Thus, on these foundations, the thirteen colonies gathered to write a constitution for our nation. And Benjamin Franklin, who was not known for his faith in Christ, but acknowledged God’s role in the writing of the destiny of the nations of the world, and now of our Constitution, and at a critical moment he made the following speech:
In the beginning of the contest with Britain—
the Revolutionary War—
when we were sensible of danger, we had daily prayers in this room for divine guidance and protection. Our prayers, sir, were heard, and they were graciously answered. And have we now forgotten this powerful Friend? Or do we imagine we no longer need His assistance? I have lived, sir, a long time—
he was an old man when he made this speech—
and the longer I live, the more convincing proofs I see of this truth: that God governs in the affairs of man. And if a sparrow cannot fall to the ground without His notice, is it probable that an empire can rise without His aid?
And thereafter the Constitution was written, and a Christian America began its pilgrimage in the earth.
And beginning with those foundations, for three hundred years the Bible was taught in the public schools, and the Christian literature and doctrine and faith were presented to the young people and the children who attended our public institutions.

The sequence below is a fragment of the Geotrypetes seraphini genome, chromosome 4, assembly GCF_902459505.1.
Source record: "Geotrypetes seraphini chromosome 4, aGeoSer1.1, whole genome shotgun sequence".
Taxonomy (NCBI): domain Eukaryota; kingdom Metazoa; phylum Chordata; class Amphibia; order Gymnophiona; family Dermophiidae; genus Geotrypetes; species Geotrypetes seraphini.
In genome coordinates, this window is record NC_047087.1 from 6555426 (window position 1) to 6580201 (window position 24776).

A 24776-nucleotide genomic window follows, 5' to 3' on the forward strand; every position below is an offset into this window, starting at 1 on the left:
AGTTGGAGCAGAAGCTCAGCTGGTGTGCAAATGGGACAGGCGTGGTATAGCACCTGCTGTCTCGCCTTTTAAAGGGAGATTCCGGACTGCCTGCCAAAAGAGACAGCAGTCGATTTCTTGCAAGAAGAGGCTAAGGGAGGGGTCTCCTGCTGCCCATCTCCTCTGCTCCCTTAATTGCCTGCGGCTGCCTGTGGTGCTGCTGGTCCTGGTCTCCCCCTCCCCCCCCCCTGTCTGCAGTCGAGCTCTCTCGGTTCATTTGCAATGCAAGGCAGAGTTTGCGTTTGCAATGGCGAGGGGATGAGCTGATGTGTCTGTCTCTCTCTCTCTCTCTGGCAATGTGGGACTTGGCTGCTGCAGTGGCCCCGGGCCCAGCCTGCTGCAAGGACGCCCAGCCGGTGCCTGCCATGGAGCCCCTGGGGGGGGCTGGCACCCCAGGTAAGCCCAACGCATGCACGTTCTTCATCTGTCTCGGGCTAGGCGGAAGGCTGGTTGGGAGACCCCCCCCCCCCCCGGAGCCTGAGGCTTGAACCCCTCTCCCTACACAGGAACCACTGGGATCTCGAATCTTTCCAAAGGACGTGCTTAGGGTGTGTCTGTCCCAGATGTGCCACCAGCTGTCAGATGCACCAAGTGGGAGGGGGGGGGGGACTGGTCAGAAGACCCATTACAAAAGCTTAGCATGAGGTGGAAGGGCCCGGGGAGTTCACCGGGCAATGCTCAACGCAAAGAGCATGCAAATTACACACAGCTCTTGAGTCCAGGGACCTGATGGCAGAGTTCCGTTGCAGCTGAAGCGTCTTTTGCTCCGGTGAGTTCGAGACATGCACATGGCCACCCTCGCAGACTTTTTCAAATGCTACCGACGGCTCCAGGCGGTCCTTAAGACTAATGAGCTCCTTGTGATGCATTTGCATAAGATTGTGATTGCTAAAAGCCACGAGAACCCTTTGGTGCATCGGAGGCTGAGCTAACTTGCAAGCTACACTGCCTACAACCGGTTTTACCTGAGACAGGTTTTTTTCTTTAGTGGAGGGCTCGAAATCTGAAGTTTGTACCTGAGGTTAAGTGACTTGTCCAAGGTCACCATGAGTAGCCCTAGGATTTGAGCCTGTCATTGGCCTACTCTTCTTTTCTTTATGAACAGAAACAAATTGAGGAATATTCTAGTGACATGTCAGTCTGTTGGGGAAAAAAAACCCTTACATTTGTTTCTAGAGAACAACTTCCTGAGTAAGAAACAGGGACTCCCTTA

Then there came about in our time, there has come about a tremendous change. When you read the story of America and its Christian foundations, and look at the America of today, you can hardly recognize that we are in the same country and belong under the same government. The Supreme Court of the United States says, “We cannot define, and we do not know what pornography is,” and that’s why you see the filth in published literature, and on television, and in a thousand other places and demonstrations of public life. Even our highest court of the land says, “We do not know what pornography is.” And the philosophy that lies back of our secular nation—Tom Paine, the infidel, facing the full implications of his atheistic worldview, said just before he died, quote, “I would give worlds if I had them, that Age of Reason,” his book, “had not been published. O God, what have I done to suffer so much? But there is no God. But if there should be, what will become of me? Stay with me, for God’s sake. Send even a child to stay with me. For it is hell to be alone. If ever the devil had an agent, I have been that one,” end quote. Paine’s words reveal the futility of a worldview that leaves God out of the picture, yet his philosophy is the current prevailing worldview in our present society, and it is called “humanism.”